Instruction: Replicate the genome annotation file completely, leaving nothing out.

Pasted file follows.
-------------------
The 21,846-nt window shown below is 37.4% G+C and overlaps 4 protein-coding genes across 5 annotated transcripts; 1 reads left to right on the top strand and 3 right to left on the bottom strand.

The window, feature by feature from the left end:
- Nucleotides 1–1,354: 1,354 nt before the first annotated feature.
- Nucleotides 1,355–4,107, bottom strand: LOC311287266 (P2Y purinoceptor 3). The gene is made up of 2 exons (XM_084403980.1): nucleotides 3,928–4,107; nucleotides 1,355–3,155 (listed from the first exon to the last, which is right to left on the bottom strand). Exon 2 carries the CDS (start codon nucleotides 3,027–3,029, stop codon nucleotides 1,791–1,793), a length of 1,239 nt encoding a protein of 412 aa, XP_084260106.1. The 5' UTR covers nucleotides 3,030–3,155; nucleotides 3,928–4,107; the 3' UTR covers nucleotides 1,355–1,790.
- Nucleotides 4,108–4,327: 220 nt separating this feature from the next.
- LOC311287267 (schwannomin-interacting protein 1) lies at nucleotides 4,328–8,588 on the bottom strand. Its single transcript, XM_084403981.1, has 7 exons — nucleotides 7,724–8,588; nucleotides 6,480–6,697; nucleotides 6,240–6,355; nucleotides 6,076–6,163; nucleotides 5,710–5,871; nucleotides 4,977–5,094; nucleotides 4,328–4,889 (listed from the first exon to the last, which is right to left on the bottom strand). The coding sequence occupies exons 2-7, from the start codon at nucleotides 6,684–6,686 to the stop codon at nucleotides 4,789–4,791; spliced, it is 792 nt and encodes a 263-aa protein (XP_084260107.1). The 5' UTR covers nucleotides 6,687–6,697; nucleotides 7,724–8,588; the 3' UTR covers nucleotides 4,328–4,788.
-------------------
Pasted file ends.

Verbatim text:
The 21,846-nt window shown below is 37.4% G+C and overlaps 4 protein-coding genes across 5 annotated transcripts; 1 reads left to right on the top strand and 3 right to left on the bottom strand.

The window, feature by feature from the left end:
- Nucleotides 1–1,354: 1,354 nt before the first annotated feature.
- Nucleotides 1,355–4,107, bottom strand: LOC311287266 (P2Y purinoceptor 3). The gene is made up of 2 exons (XM_084403980.1): nucleotides 3,928–4,107; nucleotides 1,355–3,155 (listed from the first exon to the last, which is right to left on the bottom strand). Exon 2 carries the CDS (start codon nucleotides 3,027–3,029, stop codon nucleotides 1,791–1,793), a length of 1,239 nt encoding a protein of 412 aa, XP_084260106.1. The 5' UTR covers nucleotides 3,030–3,155; nucleotides 3,928–4,107; the 3' UTR covers nucleotides 1,355–1,790.
- Nucleotides 4,108–4,327: 220 nt separating this feature from the next.
- LOC311287267 (schwannomin-interacting protein 1) lies at nucleotides 4,328–8,588 on the bottom strand. Its single transcript, XM_084403981.1, has 7 exons — nucleotides 7,724–8,588; nucleotides 6,480–6,697; nucleotides 6,240–6,355; nucleotides 6,076–6,163; nucleotides 5,710–5,871; nucleotides 4,977–5,094; nucleotides 4,328–4,889 (listed from the first exon to the last, which is right to left on the bottom strand). The coding sequence occupies exons 2-7, from the start codon at nucleotides 6,684–6,686 to the stop codon at nucleotides 4,789–4,791; spliced, it is 792 nt and encodes a 263-aa protein (XP_084260107.1). The 5' UTR covers nucleotides 6,687–6,697; nucleotides 7,724–8,588; the 3' UTR covers nucleotides 4,328–4,788.